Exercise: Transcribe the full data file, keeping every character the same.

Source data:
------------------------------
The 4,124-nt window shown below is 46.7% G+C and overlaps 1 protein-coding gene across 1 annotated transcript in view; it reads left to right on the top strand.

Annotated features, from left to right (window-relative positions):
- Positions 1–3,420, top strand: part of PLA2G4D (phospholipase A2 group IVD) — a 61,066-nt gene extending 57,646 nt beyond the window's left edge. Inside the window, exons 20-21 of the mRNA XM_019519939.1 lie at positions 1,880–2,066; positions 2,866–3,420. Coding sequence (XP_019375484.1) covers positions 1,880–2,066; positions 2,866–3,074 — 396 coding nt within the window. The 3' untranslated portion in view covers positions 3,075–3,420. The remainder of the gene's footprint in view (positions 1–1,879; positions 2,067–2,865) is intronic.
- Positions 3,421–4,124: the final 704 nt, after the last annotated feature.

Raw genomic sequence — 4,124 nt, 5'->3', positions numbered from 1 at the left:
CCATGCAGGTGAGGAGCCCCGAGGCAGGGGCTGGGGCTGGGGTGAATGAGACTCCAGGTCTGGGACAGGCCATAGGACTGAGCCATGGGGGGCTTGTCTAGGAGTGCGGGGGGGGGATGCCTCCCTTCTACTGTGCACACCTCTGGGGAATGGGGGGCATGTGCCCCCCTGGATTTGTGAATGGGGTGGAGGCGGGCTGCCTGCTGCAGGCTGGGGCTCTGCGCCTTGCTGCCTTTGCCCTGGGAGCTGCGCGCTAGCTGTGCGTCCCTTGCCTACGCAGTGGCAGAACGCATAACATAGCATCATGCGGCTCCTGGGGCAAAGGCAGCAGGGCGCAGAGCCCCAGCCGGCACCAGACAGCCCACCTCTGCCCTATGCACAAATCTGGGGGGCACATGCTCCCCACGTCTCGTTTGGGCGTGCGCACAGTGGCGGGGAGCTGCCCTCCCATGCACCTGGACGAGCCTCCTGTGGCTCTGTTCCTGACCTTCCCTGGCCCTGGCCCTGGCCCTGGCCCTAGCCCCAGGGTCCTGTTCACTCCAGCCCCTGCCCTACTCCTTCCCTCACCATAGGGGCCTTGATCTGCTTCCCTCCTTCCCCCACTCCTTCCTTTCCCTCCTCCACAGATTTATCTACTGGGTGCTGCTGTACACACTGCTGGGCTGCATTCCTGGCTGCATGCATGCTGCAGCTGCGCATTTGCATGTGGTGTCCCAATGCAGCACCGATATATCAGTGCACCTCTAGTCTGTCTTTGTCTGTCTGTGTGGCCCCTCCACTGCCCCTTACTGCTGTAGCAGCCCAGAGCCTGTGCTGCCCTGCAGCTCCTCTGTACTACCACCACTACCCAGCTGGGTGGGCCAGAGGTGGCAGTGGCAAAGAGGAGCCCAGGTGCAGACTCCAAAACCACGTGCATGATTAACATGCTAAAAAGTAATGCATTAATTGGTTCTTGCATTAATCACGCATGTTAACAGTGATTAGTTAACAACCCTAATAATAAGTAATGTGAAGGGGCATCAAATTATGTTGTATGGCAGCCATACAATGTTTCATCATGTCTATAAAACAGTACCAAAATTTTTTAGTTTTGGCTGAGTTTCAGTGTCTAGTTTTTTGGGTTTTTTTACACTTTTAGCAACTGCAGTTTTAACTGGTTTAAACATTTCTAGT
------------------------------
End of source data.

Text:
The 4,124-nt window shown below is 46.7% G+C and overlaps 1 protein-coding gene across 1 annotated transcript in view; it reads left to right on the top strand.

Annotated features, from left to right (window-relative positions):
- Positions 1–3,420, top strand: part of PLA2G4D (phospholipase A2 group IVD) — a 61,066-nt gene extending 57,646 nt beyond the window's left edge. Inside the window, exons 20-21 of the mRNA XM_019519939.1 lie at positions 1,880–2,066; positions 2,866–3,420. Coding sequence (XP_019375484.1) covers positions 1,880–2,066; positions 2,866–3,074 — 396 coding nt within the window. The 3' untranslated portion in view covers positions 3,075–3,420. The remainder of the gene's footprint in view (positions 1–1,879; positions 2,067–2,865) is intronic.
- Positions 3,421–4,124: the final 704 nt, after the last annotated feature.

Raw genomic sequence — 4,124 nt, 5'->3', positions numbered from 1 at the left:
CCATGCAGGTGAGGAGCCCCGAGGCAGGGGCTGGGGCTGGGGTGAATGAGACTCCAGGTCTGGGACAGGCCATAGGACTGAGCCATGGGGGGCTTGTCTAGGAGTGCGGGGGGGGGATGCCTCCCTTCTACTGTGCACACCTCTGGGGAATGGGGGGCATGTGCCCCCCTGGATTTGTGAATGGGGTGGAGGCGGGCTGCCTGCTGCAGGCTGGGGCTCTGCGCCTTGCTGCCTTTGCCCTGGGAGCTGCGCGCTAGCTGTGCGTCCCTTGCCTACGCAGTGGCAGAACGCATAACATAGCATCATGCGGCTCCTGGGGCAAAGGCAGCAGGGCGCAGAGCCCCAGCCGGCACCAGACAGCCCACCTCTGCCCTATGCACAAATCTGGGGGGCACATGCTCCCCACGTCTCGTTTGGGCGTGCGCACAGTGGCGGGGAGCTGCCCTCCCATGCACCTGGACGAGCCTCCTGTGGCTCTGTTCCTGACCTTCCCTGGCCCTGGCCCTGGCCCTGGCCCTAGCCCCAGGGTCCTGTTCACTCCAGCCCCTGCCCTACTCCTTCCCTCACCATAGGGGCCTTGATCTGCTTCCCTCCTTCCCCCACTCCTTCCTTTCCCTCCTCCACAGATTTATCTACTGGGTGCTGCTGTACACACTGCTGGGCTGCATTCCTGGCTGCATGCATGCTGCAGCTGCGCATTTGCATGTGGTGTCCCAATGCAGCACCGATATATCAGTGCACCTCTAGTCTGTCTTTGTCTGTCTGTGTGGCCCCTCCACTGCCCCTTACTGCTGTAGCAGCCCAGAGCCTGTGCTGCCCTGCAGCTCCTCTGTACTACCACCACTACCCAGCTGGGTGGGCCAGAGGTGGCAGTGGCAAAGAGGAGCCCAGGTGCAGACTCCAAAACCACGTGCATGATTAACATGCTAAAAAGTAATGCATTAATTGGTTCTTGCATTAATCACGCATGTTAACAGTGATTAGTTAACAACCCTAATAATAAGTAATGTGAAGGGGCATCAAATTATGTTGTATGGCAGCCATACAATGTTTCATCATGTCTATAAAACAGTACCAAAATTTTTTAGTTTTGGCTGAGTTTCAGTGTCTAGTTTTTTGGGTTTTTTTACACTTTTAGCAACTGCAGTTTTAACTGGTTTAAACATTTCTAGT